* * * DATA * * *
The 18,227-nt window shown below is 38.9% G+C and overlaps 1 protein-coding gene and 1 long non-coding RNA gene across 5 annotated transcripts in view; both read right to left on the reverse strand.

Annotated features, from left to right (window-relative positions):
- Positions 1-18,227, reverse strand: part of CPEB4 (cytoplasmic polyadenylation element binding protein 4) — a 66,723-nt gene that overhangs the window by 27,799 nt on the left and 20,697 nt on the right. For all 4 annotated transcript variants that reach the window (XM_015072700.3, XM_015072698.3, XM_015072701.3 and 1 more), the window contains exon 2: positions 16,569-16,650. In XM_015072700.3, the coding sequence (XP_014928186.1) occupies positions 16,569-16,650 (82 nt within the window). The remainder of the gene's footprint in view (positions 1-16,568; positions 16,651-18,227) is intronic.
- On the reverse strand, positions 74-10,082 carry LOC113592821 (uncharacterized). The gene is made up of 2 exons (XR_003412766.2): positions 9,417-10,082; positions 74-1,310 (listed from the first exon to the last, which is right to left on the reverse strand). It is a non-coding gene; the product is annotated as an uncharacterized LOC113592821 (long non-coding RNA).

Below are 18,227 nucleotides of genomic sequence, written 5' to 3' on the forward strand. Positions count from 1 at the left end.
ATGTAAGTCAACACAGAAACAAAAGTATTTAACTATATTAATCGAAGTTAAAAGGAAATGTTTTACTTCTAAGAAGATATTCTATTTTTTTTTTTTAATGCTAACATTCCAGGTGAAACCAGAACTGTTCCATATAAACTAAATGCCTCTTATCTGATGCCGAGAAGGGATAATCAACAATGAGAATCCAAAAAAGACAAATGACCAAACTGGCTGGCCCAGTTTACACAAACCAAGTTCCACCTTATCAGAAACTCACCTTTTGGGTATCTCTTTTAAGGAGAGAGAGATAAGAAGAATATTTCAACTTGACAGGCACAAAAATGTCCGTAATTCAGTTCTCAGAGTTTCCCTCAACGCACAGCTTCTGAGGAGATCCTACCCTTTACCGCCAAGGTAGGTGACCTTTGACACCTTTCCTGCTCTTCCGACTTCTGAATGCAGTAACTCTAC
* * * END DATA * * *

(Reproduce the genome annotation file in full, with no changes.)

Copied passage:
The 18,227-nt window shown below is 38.9% G+C and overlaps 1 protein-coding gene and 1 long non-coding RNA gene across 5 annotated transcripts in view; both read right to left on the reverse strand.

Annotated features, from left to right (window-relative positions):
- Positions 1-18,227, reverse strand: part of CPEB4 (cytoplasmic polyadenylation element binding protein 4) — a 66,723-nt gene that overhangs the window by 27,799 nt on the left and 20,697 nt on the right. For all 4 annotated transcript variants that reach the window (XM_015072700.3, XM_015072698.3, XM_015072701.3 and 1 more), the window contains exon 2: positions 16,569-16,650. In XM_015072700.3, the coding sequence (XP_014928186.1) occupies positions 16,569-16,650 (82 nt within the window). The remainder of the gene's footprint in view (positions 1-16,568; positions 16,651-18,227) is intronic.
- On the reverse strand, positions 74-10,082 carry LOC113592821 (uncharacterized). The gene is made up of 2 exons (XR_003412766.2): positions 9,417-10,082; positions 74-1,310 (listed from the first exon to the last, which is right to left on the reverse strand). It is a non-coding gene; the product is annotated as an uncharacterized LOC113592821 (long non-coding RNA).

Below are 18,227 nucleotides of genomic sequence, written 5' to 3' on the forward strand. Positions count from 1 at the left end.
ATGTAAGTCAACACAGAAACAAAAGTATTTAACTATATTAATCGAAGTTAAAAGGAAATGTTTTACTTCTAAGAAGATATTCTATTTTTTTTTTTTAATGCTAACATTCCAGGTGAAACCAGAACTGTTCCATATAAACTAAATGCCTCTTATCTGATGCCGAGAAGGGATAATCAACAATGAGAATCCAAAAAAGACAAATGACCAAACTGGCTGGCCCAGTTTACACAAACCAAGTTCCACCTTATCAGAAACTCACCTTTTGGGTATCTCTTTTAAGGAGAGAGAGATAAGAAGAATATTTCAACTTGACAGGCACAAAAATGTCCGTAATTCAGTTCTCAGAGTTTCCCTCAACGCACAGCTTCTGAGGAGATCCTACCCTTTACCGCCAAGGTAGGTGACCTTTGACACCTTTCCTGCTCTTCCGACTTCTGAATGCAGTAACTCTAC